Saturday, November 3, 2012
Smart ways to improve system throughput
This post is about a CopiaFacts utility you may not yet have discovered, DNSUPD. It provides you with new ways to reduce wasted time on failed faxes (and e-mails), by automating the collection of bad and sub-standard destinations for your do-not-send list. The basic DNSUPD program just updates a do-not-send file, as you might guess from its name, but that's only the start of its cleverness.
DNSUPD will also scan your daily log files looking for particular failure codes, and automatically add the destinations to either your main do-not-send list or a do-not-send list you reserve for these failures. Why keep trying numbers that have already been reported as invalid, but which your colleagues (or your service bureau customers) include in send lists even after they are known to fail?
The program will pull out the numbers for specific outcome codes or outcome classes, from a batch of daily log files which you can select by date. Users of the Job Administration feature can also use DNSUPD to scan completed jobs in the same way. If one of the failures has later been successful on a retry, it is automatically excluded from the scan. So you have a simple and reliable way to avoid wasting fax attempts on destinations that always fail.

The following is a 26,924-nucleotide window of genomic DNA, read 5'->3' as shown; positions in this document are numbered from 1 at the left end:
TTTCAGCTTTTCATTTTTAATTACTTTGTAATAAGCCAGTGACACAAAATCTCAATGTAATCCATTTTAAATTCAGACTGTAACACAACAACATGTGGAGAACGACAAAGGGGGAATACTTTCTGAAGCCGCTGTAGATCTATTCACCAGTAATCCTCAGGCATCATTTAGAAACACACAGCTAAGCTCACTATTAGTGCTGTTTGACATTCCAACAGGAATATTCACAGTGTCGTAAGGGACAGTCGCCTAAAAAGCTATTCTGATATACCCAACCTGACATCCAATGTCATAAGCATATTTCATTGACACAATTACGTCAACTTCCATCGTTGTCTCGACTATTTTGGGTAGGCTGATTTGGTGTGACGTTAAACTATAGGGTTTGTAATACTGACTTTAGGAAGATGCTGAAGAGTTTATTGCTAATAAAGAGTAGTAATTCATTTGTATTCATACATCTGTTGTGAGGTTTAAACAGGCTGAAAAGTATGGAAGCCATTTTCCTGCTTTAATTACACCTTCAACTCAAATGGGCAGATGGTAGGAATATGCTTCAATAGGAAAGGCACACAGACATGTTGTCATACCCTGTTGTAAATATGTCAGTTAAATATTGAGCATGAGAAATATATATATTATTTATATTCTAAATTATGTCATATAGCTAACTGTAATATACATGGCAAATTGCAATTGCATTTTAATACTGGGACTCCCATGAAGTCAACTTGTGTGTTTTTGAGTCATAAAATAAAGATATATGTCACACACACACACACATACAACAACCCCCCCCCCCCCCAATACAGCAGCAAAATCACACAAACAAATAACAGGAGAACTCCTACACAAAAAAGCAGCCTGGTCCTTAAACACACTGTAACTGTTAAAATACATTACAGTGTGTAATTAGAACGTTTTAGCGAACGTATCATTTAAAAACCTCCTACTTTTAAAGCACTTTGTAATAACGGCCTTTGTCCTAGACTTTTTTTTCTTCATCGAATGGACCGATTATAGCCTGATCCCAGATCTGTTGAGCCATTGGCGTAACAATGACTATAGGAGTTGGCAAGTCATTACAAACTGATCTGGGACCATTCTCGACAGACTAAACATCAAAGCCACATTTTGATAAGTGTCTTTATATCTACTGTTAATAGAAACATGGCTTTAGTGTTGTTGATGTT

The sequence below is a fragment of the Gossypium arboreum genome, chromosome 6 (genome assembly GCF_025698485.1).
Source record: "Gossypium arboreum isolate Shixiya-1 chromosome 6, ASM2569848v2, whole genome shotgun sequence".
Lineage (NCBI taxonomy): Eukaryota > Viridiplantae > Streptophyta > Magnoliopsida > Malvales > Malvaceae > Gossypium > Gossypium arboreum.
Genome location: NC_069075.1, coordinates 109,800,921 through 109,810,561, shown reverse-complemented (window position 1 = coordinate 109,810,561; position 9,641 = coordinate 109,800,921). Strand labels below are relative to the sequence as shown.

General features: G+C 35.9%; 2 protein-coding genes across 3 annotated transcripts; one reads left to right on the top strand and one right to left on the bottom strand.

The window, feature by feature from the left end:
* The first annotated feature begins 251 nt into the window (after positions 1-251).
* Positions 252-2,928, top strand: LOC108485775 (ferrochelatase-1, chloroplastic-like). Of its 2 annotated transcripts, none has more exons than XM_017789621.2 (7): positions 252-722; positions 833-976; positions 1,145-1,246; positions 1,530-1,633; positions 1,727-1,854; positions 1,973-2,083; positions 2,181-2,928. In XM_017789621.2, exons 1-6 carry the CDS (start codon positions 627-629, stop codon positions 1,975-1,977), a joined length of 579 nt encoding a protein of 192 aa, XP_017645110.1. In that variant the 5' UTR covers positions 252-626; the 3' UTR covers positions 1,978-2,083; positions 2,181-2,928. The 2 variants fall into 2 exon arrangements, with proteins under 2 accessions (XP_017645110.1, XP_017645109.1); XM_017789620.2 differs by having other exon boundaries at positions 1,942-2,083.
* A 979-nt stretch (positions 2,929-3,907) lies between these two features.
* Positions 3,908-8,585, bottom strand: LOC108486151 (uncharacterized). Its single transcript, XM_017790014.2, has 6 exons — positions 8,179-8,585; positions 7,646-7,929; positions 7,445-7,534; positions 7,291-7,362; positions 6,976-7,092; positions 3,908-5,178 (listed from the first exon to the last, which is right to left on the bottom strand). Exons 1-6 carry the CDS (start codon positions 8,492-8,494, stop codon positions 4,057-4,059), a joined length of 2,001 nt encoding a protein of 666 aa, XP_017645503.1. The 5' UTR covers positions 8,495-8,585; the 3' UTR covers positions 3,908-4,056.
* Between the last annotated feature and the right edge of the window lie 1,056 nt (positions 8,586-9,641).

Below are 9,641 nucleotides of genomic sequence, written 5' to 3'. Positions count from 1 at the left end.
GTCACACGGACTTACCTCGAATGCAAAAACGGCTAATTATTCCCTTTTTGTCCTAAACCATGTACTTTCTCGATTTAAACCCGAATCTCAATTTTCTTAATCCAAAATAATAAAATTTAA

As well as faxes that fail because of bad numbers, we are also finding that lower telephone line quality is causing faxes to go through successfully only at lower speeds. DNSUPD can help you here also. First, you need to set up Variable Groups so that you retry at lower speeds any failures to train at a higher speed. Just doing that can greatly increase completion rates, but you will still waste resources on unnecessary retries. But DNSUPD, in its scans of log files or completed jobs, will pick out the highest successful baud rate for each fax destination, and add the destinations which only work at reduced speed to an action list. The action list is then used automatically to reduce the baud rate for those destinations on future faxes, so you do not waste time even trying baud rates which you know are going to fail.
DNSUPD is described in detail in the help file here. You can experiment with different settings by letting it scan and viewing what numbers it suggests adding, either to a do-not-send list or to an action list. You can do this until you are happy with the settings, without making any changes to the index files until you have the right balance. And then DNSUPD has yet another time-saving trick: it can pop up a window with your chosen settings in the format of a command-line string, ready for you to paste in either to a job administration end-of-job task list or into your regular monthly housekeeping operations.
When you are ready to try out DNSUPD, make sure you get the current build (18.104.22.168) or later, which has all the latest features described above.